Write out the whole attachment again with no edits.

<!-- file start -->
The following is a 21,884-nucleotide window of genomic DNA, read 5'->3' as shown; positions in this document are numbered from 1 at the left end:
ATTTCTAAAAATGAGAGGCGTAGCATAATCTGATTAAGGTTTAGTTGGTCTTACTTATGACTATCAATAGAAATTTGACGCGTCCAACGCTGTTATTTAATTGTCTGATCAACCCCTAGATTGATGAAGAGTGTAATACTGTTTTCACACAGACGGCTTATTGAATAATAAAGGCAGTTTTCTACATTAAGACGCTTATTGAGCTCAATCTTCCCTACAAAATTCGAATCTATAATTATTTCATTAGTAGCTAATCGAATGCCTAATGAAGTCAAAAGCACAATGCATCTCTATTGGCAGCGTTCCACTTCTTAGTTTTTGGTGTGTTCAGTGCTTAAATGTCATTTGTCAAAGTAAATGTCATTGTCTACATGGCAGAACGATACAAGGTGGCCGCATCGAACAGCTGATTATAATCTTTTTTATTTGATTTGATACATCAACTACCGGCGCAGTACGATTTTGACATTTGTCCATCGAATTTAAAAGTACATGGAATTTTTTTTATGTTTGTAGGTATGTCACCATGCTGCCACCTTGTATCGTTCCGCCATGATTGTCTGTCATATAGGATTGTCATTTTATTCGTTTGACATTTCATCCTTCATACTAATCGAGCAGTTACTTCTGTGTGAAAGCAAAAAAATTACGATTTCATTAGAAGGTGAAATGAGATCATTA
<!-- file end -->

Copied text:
The following is a 21,884-nucleotide window of genomic DNA, read 5'->3' as shown; positions in this document are numbered from 1 at the left end:
ATTTCTAAAAATGAGAGGCGTAGCATAATCTGATTAAGGTTTAGTTGGTCTTACTTATGACTATCAATAGAAATTTGACGCGTCCAACGCTGTTATTTAATTGTCTGATCAACCCCTAGATTGATGAAGAGTGTAATACTGTTTTCACACAGACGGCTTATTGAATAATAAAGGCAGTTTTCTACATTAAGACGCTTATTGAGCTCAATCTTCCCTACAAAATTCGAATCTATAATTATTTCATTAGTAGCTAATCGAATGCCTAATGAAGTCAAAAGCACAATGCATCTCTATTGGCAGCGTTCCACTTCTTAGTTTTTGGTGTGTTCAGTGCTTAAATGTCATTTGTCAAAGTAAATGTCATTGTCTACATGGCAGAACGATACAAGGTGGCCGCATCGAACAGCTGATTATAATCTTTTTTATTTGATTTGATACATCAACTACCGGCGCAGTACGATTTTGACATTTGTCCATCGAATTTAAAAGTACATGGAATTTTTTTTATGTTTGTAGGTATGTCACCATGCTGCCACCTTGTATCGTTCCGCCATGATTGTCTGTCATATAGGATTGTCATTTTATTCGTTTGACATTTCATCCTTCATACTAATCGAGCAGTTACTTCTGTGTGAAAGCAAAAAAATTACGATTTCATTAGAAGGTGAAATGAGATCATTA